Protest raised against Croatian gulag tourism idea
Fri Nov 19,12:41 PM ET Offbeat - AFP
ZAGREB (AFP) - A proposal to turn a former communist gulag island off the Croatian coast into a tourist camp drew protests from an independent group which is investigating crimes committed by the communist Yugoslav regime.
"It is unacceptable that a tragic place of execution like Goli Otok, where Tito's Yugoslav communist regime killed over 30,000 political prisoners, will be used in future as a tourist destination," the Center for Investigation of Communist Crimes said in a statement. A study recently ordered by the government envisaged "hard-labour holidays" on Goli Otok, a rocky and inhospitable island that was virtually abandoned following the dismantlement of a detention camp there as the Yugoslav federation crumbled in the late 1980s. The aim would be for guests to survive long enough to receive a certificate at the end of the 'holiday' proving they had done their time.
Former detainees of Goli Otok have welcomed the idea, some even offering their services as guides, according to the study's author, Josip Modric. But the Center for Investigation of Communist Crimes likened the idea to using a Nazi concentration camp as a tourist theme park. "We urge the Croatian authorities to reject the study which suggests making profit from the killing and torture of innocent people," it said. The island should instead be turned into a memorial center as a warning to future generations of the evils of totalitarianism, it said.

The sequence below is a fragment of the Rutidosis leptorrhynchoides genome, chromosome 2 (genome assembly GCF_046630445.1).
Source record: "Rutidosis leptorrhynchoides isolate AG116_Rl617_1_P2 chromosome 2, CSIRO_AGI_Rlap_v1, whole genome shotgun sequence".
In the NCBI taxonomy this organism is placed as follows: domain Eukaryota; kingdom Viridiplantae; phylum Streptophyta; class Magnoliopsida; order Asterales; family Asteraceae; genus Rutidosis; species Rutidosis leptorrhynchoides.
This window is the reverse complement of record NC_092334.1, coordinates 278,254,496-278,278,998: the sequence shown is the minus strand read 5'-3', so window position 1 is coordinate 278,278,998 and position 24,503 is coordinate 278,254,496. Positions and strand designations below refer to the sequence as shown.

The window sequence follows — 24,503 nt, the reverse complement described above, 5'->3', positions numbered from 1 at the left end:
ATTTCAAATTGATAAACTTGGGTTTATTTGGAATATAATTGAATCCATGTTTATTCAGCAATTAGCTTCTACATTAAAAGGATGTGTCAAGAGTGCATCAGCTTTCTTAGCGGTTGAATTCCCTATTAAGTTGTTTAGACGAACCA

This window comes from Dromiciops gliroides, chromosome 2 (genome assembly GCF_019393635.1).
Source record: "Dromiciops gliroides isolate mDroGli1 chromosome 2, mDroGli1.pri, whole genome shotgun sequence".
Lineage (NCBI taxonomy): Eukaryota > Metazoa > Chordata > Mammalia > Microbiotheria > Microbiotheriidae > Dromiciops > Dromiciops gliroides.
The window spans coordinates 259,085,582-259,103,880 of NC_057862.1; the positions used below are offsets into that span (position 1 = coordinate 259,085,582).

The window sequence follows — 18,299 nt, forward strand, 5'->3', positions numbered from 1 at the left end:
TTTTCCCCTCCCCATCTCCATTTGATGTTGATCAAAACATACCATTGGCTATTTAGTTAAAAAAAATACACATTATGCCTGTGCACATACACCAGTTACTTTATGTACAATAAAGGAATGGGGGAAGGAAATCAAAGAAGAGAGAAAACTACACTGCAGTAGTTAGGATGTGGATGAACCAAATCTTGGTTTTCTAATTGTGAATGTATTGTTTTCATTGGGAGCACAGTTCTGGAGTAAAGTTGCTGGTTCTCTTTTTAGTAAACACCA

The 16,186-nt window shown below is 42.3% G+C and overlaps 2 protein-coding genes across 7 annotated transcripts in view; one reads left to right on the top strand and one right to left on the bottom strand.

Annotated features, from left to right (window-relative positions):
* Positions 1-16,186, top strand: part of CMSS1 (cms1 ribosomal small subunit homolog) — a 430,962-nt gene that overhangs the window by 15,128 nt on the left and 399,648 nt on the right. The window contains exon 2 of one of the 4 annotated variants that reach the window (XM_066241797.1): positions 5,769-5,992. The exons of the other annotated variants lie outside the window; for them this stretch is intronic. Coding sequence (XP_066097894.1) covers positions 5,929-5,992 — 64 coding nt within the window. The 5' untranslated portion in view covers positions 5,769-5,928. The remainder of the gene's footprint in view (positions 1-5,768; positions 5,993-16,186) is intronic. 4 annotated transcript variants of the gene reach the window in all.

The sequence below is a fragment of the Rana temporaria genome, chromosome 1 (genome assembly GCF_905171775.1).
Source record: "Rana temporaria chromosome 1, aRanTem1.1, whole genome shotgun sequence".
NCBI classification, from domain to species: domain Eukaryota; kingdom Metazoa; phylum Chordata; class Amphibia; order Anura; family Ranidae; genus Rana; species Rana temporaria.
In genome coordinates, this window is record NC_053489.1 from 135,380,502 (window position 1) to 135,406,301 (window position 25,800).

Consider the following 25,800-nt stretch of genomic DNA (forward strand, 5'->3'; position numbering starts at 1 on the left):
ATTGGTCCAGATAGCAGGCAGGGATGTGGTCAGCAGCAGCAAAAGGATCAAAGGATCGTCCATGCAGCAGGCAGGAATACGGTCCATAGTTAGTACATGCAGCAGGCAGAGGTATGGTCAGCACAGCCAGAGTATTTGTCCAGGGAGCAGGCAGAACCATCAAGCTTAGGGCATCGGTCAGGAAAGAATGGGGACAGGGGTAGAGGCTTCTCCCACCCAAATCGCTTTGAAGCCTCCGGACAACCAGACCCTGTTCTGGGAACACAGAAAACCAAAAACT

Croatia, a former Yugoslav republic, welcomed more than eight million tourists in the first nine months of 2004, the best result since it gained independence in 1991. Tourism revenues are projected to amount to about 8.5 billion dollars in 2004, seven percent higher than last year.